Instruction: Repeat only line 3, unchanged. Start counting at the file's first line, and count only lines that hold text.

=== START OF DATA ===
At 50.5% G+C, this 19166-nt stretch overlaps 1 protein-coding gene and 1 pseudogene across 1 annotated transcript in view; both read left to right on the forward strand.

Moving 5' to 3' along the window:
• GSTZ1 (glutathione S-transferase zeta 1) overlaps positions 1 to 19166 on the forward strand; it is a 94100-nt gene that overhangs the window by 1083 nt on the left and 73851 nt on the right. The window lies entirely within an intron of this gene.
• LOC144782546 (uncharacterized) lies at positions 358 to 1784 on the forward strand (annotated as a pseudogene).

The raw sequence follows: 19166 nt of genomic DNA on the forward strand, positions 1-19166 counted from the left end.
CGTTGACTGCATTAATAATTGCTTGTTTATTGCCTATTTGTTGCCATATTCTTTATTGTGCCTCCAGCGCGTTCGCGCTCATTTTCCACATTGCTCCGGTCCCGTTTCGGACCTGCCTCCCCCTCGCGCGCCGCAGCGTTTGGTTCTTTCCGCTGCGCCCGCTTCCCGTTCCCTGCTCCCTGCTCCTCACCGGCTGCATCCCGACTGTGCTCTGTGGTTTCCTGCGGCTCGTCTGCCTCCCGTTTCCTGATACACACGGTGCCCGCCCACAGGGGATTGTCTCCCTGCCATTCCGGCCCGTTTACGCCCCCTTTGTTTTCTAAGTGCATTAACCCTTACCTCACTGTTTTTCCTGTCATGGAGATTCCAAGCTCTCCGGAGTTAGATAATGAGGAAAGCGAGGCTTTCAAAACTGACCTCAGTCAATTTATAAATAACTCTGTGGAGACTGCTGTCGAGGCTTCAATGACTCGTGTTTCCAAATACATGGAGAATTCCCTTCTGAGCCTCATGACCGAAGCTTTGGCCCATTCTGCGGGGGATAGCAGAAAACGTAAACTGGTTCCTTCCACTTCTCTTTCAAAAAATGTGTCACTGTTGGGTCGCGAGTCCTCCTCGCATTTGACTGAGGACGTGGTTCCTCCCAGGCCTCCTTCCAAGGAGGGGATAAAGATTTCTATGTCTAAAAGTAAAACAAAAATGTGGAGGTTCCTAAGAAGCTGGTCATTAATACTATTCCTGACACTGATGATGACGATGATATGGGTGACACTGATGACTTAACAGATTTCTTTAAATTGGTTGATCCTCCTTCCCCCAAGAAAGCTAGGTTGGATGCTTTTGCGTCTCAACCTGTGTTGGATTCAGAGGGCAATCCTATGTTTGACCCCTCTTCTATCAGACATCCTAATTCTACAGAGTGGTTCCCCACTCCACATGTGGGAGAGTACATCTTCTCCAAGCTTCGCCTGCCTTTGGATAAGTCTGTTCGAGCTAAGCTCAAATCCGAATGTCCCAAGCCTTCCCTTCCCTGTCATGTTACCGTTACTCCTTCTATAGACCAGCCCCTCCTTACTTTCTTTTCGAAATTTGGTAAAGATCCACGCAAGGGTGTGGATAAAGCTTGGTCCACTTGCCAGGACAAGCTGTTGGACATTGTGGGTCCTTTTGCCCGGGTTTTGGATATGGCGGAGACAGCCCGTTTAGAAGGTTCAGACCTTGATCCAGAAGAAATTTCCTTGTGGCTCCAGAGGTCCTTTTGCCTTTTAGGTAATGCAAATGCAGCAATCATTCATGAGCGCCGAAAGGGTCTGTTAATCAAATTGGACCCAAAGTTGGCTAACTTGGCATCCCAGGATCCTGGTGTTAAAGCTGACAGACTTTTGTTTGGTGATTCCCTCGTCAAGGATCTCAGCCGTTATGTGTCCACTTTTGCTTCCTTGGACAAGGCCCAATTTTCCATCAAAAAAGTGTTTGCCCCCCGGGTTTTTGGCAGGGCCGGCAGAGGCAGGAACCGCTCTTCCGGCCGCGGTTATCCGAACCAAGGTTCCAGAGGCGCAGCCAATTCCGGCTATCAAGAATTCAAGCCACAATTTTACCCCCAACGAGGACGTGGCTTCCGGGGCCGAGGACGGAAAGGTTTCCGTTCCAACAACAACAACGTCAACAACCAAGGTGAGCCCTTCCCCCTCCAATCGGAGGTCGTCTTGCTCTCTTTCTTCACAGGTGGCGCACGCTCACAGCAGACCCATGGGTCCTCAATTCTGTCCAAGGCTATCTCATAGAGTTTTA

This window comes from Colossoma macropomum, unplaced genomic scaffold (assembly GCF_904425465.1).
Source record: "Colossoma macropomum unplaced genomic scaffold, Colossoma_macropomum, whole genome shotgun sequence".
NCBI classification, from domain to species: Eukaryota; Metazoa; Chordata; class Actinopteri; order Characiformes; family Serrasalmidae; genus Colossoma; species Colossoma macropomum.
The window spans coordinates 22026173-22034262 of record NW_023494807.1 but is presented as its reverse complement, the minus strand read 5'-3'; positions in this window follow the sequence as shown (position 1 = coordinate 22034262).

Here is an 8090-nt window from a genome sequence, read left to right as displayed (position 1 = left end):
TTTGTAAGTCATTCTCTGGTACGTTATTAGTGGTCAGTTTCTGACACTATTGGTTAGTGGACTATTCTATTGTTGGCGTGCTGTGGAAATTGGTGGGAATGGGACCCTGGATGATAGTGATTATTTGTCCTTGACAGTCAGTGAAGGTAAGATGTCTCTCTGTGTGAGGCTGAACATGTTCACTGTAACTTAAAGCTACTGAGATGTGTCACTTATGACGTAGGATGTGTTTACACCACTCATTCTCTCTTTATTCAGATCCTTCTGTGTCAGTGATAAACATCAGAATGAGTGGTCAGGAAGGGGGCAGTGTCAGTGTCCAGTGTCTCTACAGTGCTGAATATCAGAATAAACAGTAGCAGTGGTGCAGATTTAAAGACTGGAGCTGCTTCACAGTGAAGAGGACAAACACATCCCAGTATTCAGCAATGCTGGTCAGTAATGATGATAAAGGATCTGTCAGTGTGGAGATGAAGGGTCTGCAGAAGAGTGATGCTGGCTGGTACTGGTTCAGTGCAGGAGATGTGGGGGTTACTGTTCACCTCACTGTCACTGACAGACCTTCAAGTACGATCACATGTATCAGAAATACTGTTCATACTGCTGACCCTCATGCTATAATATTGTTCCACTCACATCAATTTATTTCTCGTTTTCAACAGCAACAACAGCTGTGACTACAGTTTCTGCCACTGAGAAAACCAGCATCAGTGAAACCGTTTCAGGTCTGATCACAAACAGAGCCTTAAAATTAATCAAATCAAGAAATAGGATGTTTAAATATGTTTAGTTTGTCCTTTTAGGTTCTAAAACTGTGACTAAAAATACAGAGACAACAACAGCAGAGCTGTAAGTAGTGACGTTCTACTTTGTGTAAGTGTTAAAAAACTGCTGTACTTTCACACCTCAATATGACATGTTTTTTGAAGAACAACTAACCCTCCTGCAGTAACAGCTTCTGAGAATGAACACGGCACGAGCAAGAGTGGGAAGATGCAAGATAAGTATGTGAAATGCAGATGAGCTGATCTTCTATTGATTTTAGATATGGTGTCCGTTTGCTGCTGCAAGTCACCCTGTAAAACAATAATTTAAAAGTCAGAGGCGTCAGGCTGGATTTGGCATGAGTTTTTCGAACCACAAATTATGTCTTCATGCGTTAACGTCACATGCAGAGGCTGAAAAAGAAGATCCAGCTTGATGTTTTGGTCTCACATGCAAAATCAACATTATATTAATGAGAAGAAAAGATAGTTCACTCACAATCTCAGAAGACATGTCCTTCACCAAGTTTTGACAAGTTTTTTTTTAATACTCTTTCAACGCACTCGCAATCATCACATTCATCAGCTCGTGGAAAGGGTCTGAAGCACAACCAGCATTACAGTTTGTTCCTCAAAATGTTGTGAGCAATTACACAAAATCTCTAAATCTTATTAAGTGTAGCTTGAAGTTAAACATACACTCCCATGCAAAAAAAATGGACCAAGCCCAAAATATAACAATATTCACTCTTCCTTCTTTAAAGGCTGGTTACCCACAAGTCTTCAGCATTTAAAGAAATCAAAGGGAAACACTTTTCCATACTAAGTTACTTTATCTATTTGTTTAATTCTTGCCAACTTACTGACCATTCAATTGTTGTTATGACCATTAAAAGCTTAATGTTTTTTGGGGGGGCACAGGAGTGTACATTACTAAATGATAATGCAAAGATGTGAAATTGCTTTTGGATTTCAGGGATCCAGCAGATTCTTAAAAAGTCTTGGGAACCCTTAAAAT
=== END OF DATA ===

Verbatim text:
• GSTZ1 (glutathione S-transferase zeta 1) overlaps positions 1 to 19166 on the forward strand; it is a 94100-nt gene that overhangs the window by 1083 nt on the left and 73851 nt on the right. The window lies entirely within an intron of this gene.